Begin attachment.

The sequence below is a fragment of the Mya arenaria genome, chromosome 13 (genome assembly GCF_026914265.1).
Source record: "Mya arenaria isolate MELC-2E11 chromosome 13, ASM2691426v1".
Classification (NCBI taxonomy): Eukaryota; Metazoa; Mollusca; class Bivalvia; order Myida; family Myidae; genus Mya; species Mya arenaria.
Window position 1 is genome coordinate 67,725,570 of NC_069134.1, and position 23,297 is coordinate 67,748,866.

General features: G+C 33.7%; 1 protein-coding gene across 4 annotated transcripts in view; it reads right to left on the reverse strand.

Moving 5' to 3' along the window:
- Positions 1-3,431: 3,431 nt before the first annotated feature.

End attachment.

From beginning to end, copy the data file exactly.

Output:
The sequence below is a fragment of the Mya arenaria genome, chromosome 13 (genome assembly GCF_026914265.1).
Source record: "Mya arenaria isolate MELC-2E11 chromosome 13, ASM2691426v1".
Classification (NCBI taxonomy): Eukaryota; Metazoa; Mollusca; class Bivalvia; order Myida; family Myidae; genus Mya; species Mya arenaria.
Window position 1 is genome coordinate 67,725,570 of NC_069134.1, and position 23,297 is coordinate 67,748,866.

General features: G+C 33.7%; 1 protein-coding gene across 4 annotated transcripts in view; it reads right to left on the reverse strand.

Moving 5' to 3' along the window:
- Positions 1-3,431: 3,431 nt before the first annotated feature.